While overall mortgage applications rose 7.3% week-over-week, thanks to a 10.1% surge in refinancings, the Mortgage Bankers Association report this week shows that home purchase applications have plunged to their lowest since 2015...
“The 30-year fixed mortgage rate decreased last week to the lowest level in MBA’s survey at 3.45 percent. The decline in rates – despite Treasury yields rising – is a sign that the mortgage-backed securities (MBS) market is stabilizing and lenders are successfully working through their lending pipelines,” said Joel Kan, MBA’s Associate Vice President of Economic and Industry Forecasting.
“Refinance activity has experienced a volatile four-week period, but did increase 10 percent last week. Refinancing will continue to be beneficial for the many borrowers able to lower their monthly payments during this time of economic distress.”
This is the biggest year-over-year crash in purchase applications since 2011...
Kan desperately attempted to find a silver lining however...
“Purchase applications decreased less than 2 percent last week – the fifth straight weekly decline. Compared to the first week of March, the purchase index was down around 35 percent, as the economic downturn and nationwide mitigation practices to slow the spread of COVID-19 have disrupted the spring homebuying season.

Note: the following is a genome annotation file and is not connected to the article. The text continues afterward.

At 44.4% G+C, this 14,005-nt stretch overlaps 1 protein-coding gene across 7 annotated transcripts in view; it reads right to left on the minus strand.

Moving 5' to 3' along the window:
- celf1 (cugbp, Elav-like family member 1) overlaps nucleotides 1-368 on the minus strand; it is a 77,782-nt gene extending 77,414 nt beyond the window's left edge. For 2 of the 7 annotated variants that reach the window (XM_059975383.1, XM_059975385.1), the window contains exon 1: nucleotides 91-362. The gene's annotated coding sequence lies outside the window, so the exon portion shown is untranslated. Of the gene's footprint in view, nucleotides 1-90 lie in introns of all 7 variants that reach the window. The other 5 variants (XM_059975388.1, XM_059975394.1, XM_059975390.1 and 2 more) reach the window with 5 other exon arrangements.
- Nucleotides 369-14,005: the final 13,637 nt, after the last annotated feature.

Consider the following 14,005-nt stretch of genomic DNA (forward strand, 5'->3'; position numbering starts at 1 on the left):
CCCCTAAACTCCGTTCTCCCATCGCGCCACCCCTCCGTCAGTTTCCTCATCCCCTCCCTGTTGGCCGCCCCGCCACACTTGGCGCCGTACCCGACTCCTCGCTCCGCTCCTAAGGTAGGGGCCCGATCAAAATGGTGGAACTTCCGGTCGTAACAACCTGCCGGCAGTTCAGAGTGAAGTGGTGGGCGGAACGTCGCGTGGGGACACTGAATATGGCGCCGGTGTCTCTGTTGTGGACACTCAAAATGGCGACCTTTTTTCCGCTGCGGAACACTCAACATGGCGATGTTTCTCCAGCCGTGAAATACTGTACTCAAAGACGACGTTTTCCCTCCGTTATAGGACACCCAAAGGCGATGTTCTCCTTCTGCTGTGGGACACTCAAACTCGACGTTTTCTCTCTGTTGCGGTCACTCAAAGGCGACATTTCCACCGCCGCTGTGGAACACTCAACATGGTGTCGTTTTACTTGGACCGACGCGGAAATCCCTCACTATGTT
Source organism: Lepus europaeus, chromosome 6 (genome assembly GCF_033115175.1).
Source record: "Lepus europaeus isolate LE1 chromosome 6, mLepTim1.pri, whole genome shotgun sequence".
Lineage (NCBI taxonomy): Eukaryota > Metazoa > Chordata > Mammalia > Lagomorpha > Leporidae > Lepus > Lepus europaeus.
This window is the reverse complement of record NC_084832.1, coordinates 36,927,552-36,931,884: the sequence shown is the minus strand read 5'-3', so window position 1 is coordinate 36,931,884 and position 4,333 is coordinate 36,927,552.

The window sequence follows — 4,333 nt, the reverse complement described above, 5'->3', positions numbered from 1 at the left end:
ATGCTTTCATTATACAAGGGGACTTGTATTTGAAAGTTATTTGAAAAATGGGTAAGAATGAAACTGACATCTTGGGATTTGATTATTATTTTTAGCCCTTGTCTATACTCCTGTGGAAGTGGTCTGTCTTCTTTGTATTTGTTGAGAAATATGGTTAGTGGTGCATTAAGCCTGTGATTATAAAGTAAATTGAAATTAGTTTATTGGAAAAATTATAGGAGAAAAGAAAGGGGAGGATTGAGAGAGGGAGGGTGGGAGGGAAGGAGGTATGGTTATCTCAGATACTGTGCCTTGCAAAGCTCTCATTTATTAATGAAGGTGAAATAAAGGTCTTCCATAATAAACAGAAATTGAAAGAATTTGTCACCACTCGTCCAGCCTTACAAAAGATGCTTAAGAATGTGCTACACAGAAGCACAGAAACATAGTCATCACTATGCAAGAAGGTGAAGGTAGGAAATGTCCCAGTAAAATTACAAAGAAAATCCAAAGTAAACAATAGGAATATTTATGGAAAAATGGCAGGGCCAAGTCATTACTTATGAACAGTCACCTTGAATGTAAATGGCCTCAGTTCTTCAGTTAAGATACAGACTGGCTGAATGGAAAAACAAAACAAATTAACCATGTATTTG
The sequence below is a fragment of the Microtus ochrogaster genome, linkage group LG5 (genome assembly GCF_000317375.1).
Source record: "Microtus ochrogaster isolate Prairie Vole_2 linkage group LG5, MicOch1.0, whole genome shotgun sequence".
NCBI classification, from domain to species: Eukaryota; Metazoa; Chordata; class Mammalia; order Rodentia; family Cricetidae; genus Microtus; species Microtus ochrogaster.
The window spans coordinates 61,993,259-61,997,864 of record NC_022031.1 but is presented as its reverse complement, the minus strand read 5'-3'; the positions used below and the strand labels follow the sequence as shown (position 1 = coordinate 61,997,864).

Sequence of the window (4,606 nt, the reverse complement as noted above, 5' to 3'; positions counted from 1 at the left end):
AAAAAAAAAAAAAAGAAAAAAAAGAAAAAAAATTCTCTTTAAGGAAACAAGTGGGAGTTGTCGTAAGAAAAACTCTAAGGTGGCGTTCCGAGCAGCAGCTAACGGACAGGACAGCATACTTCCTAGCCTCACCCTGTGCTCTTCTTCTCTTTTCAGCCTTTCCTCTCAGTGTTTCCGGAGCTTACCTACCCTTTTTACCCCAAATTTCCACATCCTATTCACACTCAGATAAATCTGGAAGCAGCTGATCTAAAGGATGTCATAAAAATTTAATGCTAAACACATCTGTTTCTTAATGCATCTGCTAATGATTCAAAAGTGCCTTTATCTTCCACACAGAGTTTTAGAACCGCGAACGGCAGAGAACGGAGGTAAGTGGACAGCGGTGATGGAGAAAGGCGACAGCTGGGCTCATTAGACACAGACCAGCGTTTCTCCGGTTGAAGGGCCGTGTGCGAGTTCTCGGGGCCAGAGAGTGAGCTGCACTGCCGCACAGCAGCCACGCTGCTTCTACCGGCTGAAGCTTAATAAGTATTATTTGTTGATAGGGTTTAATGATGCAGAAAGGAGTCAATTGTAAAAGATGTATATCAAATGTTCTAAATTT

The purchase market is still expected to rebound, as long as the public health measures to reduce the pandemic’s spread are successful and result in a broader recovery.”
We doubt that Mr. Kan - have you looked at homebuyer (and now homebuilder) sentiment?
After months of ascendance in the face of homebuyer sentiment collapsing, NAHB reports a total collapse in homebuilder sentiment to 30 from 72 (massively worse than the expected 55). This is by far the biggest drop on record...
All subcomponents collapsed too:
Present single family sales falls to 36 vs 79 last month
Future single family sales falls to 36 vs 75 last month
Prospective buyers traffic falls to 13 vs 56 last month
"While the virus is severely disrupting residential construction and the overall economy, the need and demand for housing remains acute," NAHB Chief Economist Robert Dietz said in a statement.
"As social distancing and other mitigation efforts show signs of easing this health crisis, we expect that housing will play its traditional role of helping to lead the economy out of a recession later in 2020."
So once again, homebuyer sentiment led homebuilder sentiment by months...
As Upton Sinclair is credited with saying, "it is difficult to get a man to understand something when his salary depends upon his not understanding it..."
That is until, like Mike Tyson said, reality punches you in the mouth and you're forced to shrug off the self-delusion.
And of course, with around 2 million homeowners now in forbearance, this is hardly a positive backdrop for the housing market.